The medical device tax was designed to raise money to help fund the Patient Protection and Affordable Care Act. Increasingly, it appears the tax will raise more hackles than dollars.

The Congressional Research Service conducted the latest study of the projected effects of the tax, a 2.3 percent excise charge on sales of certain medical devices. In short, it found that the tax would have a negligible negative impact on the medical device industry, but that it also wouldn't produce much revenue because of the many limitations built into it.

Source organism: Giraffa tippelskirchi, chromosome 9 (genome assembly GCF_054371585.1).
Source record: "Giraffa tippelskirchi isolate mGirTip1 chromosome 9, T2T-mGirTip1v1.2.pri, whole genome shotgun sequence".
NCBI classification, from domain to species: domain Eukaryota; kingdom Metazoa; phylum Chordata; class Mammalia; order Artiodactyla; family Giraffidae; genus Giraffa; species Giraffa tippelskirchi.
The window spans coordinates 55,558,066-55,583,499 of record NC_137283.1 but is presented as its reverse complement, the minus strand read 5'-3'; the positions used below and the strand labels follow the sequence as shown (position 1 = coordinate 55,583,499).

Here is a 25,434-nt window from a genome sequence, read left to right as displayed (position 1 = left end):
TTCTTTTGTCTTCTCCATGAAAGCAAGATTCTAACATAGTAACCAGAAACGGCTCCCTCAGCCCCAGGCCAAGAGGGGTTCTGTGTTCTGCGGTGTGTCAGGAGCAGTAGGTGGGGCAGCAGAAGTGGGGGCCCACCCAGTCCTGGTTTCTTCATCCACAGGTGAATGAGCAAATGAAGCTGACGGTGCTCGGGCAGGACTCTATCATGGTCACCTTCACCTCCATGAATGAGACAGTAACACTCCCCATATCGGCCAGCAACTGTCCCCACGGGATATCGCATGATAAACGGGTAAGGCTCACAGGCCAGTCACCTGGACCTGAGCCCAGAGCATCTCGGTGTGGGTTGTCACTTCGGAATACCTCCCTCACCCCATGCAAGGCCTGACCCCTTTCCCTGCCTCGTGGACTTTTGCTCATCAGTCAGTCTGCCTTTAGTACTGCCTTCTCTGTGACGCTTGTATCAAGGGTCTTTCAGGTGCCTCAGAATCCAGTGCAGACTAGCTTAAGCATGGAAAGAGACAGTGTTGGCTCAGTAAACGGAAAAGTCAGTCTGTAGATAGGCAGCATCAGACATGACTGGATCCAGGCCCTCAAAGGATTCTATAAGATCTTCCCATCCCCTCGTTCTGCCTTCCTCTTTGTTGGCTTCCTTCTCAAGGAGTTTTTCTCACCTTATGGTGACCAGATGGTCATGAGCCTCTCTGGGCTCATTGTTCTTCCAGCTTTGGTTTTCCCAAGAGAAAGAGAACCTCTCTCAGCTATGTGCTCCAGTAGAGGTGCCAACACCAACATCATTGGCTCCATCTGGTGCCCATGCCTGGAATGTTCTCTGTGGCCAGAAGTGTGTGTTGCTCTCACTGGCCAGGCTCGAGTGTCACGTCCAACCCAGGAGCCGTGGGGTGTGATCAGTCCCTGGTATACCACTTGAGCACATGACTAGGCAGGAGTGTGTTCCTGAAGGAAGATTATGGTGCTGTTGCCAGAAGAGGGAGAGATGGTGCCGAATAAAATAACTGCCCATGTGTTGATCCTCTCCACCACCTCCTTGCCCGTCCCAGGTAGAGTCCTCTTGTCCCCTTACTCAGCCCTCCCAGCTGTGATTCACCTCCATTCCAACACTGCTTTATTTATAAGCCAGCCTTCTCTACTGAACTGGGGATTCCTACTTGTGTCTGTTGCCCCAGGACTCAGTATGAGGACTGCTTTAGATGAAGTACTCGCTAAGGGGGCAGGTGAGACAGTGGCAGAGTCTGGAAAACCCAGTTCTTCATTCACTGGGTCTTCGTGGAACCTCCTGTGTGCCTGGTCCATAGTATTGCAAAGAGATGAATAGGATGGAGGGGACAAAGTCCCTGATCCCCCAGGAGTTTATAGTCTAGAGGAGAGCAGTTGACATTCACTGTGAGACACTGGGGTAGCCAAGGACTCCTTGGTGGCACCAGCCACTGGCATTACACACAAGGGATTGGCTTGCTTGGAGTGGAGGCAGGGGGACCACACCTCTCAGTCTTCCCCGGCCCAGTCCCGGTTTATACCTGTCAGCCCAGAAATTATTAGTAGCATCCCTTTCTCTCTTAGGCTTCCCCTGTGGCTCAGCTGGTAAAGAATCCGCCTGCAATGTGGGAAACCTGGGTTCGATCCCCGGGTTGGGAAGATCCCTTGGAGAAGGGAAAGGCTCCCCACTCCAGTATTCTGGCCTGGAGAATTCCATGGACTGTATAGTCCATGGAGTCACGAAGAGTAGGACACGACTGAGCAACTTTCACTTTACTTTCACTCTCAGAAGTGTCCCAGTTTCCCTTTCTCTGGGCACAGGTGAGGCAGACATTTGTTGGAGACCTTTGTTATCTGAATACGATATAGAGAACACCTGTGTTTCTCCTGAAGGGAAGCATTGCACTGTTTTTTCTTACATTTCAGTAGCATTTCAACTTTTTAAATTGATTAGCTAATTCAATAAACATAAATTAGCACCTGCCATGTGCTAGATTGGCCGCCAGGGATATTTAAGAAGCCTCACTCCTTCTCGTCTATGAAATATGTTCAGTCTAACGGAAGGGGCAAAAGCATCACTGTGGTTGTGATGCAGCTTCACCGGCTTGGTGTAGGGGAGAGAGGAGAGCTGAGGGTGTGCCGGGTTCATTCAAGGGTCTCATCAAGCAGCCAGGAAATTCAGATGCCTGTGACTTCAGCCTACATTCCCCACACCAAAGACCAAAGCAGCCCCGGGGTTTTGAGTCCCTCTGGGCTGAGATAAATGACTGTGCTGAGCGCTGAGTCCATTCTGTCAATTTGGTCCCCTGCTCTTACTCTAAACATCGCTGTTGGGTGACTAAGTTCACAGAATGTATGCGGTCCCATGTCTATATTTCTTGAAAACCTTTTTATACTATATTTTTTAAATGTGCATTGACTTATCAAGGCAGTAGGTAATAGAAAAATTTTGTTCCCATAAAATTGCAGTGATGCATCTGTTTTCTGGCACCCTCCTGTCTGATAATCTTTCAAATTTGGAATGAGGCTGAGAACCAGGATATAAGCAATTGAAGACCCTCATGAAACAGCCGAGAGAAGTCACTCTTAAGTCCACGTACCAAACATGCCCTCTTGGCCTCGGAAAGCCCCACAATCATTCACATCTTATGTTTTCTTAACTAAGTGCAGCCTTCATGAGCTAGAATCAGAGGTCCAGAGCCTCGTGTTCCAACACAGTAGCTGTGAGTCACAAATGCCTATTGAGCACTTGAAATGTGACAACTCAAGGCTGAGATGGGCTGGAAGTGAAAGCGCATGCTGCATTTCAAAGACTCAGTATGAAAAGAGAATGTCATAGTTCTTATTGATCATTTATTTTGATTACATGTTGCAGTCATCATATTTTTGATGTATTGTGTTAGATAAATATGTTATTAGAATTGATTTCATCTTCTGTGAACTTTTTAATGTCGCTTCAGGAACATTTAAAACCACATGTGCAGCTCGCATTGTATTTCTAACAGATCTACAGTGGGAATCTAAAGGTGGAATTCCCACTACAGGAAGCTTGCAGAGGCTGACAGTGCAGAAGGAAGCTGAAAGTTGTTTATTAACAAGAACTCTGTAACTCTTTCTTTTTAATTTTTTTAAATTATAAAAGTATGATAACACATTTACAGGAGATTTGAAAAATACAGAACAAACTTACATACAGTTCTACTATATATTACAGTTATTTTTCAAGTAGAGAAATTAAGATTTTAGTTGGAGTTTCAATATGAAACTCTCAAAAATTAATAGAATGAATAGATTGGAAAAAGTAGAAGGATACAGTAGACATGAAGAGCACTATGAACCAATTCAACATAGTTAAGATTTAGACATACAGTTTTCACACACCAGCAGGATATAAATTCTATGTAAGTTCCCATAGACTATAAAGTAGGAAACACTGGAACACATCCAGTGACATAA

"Opponents of the tax claim that the medical device tax could have significant, negative consequences for the U.S. medical device industry and on jobs. The estimates in this report suggest fairly minor effects, with output and employment in the industry falling by no more than two-tenths of 1 percent. This limited effect is due to the small tax rate, the exemption of approximately half of output, and the relatively insensitive demand for health services," says the CRS in its summary of the tax.

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Dan Cook

Dan Cook is a journalist and communications consultant based in Portland, OR. During his journalism career he has been a reporter and editor for a variety of media companies, including American Lawyer Media, BusinessWeek, Newhouse Newspapers, Knight-Ridder, Time Inc., and Reuters. He specializes in health care and insurance related coverage for BenefitsPRO.